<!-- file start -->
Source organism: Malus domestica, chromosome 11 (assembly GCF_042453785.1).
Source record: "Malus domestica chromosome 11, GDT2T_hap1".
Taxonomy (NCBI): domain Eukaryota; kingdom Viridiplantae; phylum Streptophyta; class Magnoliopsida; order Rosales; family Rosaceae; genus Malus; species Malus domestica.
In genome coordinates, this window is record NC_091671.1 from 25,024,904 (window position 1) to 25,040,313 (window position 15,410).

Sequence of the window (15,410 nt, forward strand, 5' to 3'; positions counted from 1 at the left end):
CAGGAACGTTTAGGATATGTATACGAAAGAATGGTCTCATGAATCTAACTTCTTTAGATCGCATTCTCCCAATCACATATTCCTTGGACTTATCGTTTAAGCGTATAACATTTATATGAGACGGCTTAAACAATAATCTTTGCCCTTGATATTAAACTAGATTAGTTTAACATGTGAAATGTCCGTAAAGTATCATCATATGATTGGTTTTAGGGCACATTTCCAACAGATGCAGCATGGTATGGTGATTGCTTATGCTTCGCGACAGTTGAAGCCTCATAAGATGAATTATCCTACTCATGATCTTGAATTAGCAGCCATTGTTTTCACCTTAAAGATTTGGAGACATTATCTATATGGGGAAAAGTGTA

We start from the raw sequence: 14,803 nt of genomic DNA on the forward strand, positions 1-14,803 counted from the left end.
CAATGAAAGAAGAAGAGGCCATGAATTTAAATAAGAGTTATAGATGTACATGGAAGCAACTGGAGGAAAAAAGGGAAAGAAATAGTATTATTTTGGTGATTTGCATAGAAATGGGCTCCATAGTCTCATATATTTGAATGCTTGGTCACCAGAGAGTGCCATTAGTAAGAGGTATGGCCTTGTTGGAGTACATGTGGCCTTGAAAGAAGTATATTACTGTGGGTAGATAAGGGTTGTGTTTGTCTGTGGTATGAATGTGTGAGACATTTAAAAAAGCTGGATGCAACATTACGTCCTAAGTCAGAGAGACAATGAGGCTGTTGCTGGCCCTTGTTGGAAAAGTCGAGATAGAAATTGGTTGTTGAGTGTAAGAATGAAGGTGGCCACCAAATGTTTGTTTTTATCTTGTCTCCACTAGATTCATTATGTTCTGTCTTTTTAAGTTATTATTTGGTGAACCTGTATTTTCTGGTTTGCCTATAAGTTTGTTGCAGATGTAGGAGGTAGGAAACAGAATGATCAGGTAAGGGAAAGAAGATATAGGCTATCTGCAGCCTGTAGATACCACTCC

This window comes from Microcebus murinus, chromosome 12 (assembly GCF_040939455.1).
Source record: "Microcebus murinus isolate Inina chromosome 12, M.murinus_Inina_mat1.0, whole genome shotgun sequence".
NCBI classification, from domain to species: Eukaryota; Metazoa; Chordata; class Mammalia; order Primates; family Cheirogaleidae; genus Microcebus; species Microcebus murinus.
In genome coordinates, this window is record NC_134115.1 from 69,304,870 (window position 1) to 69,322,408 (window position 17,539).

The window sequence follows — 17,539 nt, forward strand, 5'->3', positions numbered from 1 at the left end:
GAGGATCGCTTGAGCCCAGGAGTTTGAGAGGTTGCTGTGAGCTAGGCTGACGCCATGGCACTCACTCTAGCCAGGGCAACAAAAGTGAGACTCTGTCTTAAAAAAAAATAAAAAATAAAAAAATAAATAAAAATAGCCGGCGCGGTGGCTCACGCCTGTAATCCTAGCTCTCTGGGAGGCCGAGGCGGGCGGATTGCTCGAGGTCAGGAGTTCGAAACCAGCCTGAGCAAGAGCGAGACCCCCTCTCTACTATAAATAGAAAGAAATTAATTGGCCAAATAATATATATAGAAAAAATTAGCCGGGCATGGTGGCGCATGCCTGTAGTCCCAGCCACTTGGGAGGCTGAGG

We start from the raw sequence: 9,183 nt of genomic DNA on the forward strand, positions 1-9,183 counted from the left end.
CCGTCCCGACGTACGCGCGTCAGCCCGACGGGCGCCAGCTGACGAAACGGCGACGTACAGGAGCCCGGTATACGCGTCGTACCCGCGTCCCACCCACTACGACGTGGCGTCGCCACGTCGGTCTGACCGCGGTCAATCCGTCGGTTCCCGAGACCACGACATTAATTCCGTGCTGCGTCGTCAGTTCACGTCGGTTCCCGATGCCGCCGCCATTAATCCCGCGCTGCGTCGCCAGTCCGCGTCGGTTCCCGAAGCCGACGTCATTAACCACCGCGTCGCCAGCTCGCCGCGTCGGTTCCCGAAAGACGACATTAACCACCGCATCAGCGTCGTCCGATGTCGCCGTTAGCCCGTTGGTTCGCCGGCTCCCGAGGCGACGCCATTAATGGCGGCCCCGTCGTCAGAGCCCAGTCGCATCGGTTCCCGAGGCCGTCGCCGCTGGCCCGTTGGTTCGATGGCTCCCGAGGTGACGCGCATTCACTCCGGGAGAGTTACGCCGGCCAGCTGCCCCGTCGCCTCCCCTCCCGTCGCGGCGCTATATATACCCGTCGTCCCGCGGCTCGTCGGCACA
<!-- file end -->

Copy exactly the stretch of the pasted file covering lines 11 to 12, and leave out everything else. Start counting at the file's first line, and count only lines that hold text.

NCBI classification, from domain to species: Eukaryota; Metazoa; Chordata; class Mammalia; order Primates; family Cheirogaleidae; genus Microcebus; species Microcebus murinus.
In genome coordinates, this window is record NC_134115.1 from 69,304,870 (window position 1) to 69,322,408 (window position 17,539).